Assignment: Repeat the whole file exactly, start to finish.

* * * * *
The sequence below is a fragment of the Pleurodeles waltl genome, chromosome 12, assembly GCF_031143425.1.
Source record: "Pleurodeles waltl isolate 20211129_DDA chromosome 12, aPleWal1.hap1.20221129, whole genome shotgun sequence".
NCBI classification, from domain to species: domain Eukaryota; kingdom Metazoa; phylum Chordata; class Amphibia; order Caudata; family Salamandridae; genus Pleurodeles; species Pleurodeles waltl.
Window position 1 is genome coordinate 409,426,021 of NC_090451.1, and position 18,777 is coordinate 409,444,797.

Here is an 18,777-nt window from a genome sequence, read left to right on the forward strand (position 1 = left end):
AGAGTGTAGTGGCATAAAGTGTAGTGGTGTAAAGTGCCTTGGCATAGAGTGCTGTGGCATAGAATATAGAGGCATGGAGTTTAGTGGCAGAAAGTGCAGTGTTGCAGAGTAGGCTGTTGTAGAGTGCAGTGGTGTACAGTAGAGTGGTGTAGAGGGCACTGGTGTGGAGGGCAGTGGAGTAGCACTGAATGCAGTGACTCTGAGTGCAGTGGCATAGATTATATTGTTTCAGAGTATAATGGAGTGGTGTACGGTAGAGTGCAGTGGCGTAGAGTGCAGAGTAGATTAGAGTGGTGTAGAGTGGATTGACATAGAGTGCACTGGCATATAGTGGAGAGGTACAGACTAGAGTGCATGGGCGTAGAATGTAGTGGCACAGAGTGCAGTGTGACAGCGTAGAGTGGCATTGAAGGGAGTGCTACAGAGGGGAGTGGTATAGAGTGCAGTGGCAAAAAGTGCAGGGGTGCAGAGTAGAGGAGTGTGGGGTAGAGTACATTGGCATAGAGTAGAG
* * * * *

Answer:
The sequence below is a fragment of the Pleurodeles waltl genome, chromosome 12, assembly GCF_031143425.1.
Source record: "Pleurodeles waltl isolate 20211129_DDA chromosome 12, aPleWal1.hap1.20221129, whole genome shotgun sequence".
NCBI classification, from domain to species: domain Eukaryota; kingdom Metazoa; phylum Chordata; class Amphibia; order Caudata; family Salamandridae; genus Pleurodeles; species Pleurodeles waltl.
Window position 1 is genome coordinate 409,426,021 of NC_090451.1, and position 18,777 is coordinate 409,444,797.

Here is an 18,777-nt window from a genome sequence, read left to right on the forward strand (position 1 = left end):
AGAGTGTAGTGGCATAAAGTGTAGTGGTGTAAAGTGCCTTGGCATAGAGTGCTGTGGCATAGAATATAGAGGCATGGAGTTTAGTGGCAGAAAGTGCAGTGTTGCAGAGTAGGCTGTTGTAGAGTGCAGTGGTGTACAGTAGAGTGGTGTAGAGGGCACTGGTGTGGAGGGCAGTGGAGTAGCACTGAATGCAGTGACTCTGAGTGCAGTGGCATAGATTATATTGTTTCAGAGTATAATGGAGTGGTGTACGGTAGAGTGCAGTGGCGTAGAGTGCAGAGTAGATTAGAGTGGTGTAGAGTGGATTGACATAGAGTGCACTGGCATATAGTGGAGAGGTACAGACTAGAGTGCATGGGCGTAGAATGTAGTGGCACAGAGTGCAGTGTGACAGCGTAGAGTGGCATTGAAGGGAGTGCTACAGAGGGGAGTGGTATAGAGTGCAGTGGCAAAAAGTGCAGGGGTGCAGAGTAGAGGAGTGTGGGGTAGAGTACATTGGCATAGAGTAGAG